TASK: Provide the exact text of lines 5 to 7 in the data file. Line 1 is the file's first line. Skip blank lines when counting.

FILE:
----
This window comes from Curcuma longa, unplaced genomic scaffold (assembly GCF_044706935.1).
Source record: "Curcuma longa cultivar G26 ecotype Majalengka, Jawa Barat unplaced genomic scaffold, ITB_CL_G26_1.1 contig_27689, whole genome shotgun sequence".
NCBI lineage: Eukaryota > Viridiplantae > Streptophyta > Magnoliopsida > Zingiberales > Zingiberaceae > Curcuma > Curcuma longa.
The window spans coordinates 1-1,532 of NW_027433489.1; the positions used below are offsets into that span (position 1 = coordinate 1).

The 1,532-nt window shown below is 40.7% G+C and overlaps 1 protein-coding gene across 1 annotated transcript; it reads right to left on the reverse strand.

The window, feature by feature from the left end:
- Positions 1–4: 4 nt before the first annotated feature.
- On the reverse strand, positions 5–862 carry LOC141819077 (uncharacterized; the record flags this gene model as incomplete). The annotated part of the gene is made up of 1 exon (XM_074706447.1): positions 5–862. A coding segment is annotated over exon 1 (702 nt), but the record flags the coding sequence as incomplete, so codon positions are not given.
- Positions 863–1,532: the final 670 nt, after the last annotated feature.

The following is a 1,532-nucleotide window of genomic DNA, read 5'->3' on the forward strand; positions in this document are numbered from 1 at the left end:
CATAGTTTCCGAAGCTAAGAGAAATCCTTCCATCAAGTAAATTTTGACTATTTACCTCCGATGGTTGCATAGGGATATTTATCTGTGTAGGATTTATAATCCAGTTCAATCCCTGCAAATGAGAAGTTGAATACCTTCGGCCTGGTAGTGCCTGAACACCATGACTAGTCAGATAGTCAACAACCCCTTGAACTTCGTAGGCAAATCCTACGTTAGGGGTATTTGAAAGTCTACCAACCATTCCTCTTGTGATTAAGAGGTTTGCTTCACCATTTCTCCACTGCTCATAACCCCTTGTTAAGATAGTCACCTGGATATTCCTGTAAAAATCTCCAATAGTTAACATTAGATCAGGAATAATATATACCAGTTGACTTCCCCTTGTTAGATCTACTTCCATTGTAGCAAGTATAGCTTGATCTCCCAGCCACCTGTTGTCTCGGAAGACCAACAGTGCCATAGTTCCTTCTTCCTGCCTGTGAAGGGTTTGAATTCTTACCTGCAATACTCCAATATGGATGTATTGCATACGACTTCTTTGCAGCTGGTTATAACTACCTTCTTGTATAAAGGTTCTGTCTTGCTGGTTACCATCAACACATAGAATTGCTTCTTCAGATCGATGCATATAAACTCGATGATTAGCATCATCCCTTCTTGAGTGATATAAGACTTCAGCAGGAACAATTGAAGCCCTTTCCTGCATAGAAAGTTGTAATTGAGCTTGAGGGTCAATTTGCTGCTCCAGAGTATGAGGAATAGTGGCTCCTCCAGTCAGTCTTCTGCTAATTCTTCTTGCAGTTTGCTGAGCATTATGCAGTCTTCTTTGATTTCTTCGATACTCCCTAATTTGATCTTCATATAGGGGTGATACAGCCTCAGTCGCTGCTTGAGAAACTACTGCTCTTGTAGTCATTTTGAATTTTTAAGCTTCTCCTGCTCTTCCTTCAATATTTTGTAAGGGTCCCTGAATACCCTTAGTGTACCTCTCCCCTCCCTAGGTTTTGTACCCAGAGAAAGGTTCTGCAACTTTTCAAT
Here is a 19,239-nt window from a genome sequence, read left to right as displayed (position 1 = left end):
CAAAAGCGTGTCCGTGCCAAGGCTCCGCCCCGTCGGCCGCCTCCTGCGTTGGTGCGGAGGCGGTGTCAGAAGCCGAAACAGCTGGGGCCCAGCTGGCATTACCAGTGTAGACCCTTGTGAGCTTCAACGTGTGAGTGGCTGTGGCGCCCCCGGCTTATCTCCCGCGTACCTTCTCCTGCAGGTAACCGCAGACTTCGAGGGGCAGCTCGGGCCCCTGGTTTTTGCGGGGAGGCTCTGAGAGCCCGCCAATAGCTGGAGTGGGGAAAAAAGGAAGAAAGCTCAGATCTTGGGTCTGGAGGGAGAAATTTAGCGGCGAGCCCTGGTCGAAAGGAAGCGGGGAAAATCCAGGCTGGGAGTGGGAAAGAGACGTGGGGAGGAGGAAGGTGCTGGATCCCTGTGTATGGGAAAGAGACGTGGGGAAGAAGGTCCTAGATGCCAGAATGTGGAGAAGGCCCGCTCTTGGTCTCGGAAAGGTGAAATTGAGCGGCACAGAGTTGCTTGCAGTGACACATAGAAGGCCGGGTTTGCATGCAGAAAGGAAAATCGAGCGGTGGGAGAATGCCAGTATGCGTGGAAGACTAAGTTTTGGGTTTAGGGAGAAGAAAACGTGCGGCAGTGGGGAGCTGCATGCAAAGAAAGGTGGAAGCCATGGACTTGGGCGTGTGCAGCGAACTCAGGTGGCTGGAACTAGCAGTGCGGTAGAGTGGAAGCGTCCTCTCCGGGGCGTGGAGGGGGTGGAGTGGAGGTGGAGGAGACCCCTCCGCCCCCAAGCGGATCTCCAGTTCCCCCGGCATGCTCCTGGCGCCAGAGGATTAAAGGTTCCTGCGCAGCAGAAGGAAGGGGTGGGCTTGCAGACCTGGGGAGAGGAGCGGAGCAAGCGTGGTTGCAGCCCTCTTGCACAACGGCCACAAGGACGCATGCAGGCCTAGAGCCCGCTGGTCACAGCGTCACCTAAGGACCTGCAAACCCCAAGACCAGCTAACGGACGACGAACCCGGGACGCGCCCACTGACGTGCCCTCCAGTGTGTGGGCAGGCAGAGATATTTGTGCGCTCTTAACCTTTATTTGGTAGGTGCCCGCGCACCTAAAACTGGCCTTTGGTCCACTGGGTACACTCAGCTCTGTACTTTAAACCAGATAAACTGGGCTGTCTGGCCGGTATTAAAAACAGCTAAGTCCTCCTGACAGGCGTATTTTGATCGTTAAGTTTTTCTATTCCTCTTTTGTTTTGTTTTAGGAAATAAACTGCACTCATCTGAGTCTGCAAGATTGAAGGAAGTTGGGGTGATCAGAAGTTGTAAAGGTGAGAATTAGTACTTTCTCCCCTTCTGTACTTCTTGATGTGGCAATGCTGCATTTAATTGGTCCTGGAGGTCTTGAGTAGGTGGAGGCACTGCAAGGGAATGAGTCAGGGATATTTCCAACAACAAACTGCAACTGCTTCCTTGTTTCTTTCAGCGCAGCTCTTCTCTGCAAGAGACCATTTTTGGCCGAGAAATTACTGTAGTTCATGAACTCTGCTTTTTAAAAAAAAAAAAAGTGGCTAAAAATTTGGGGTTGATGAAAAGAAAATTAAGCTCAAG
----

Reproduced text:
The 1,532-nt window shown below is 40.7% G+C and overlaps 1 protein-coding gene across 1 annotated transcript; it reads right to left on the reverse strand.

The window, feature by feature from the left end:
- Positions 1–4: 4 nt before the first annotated feature.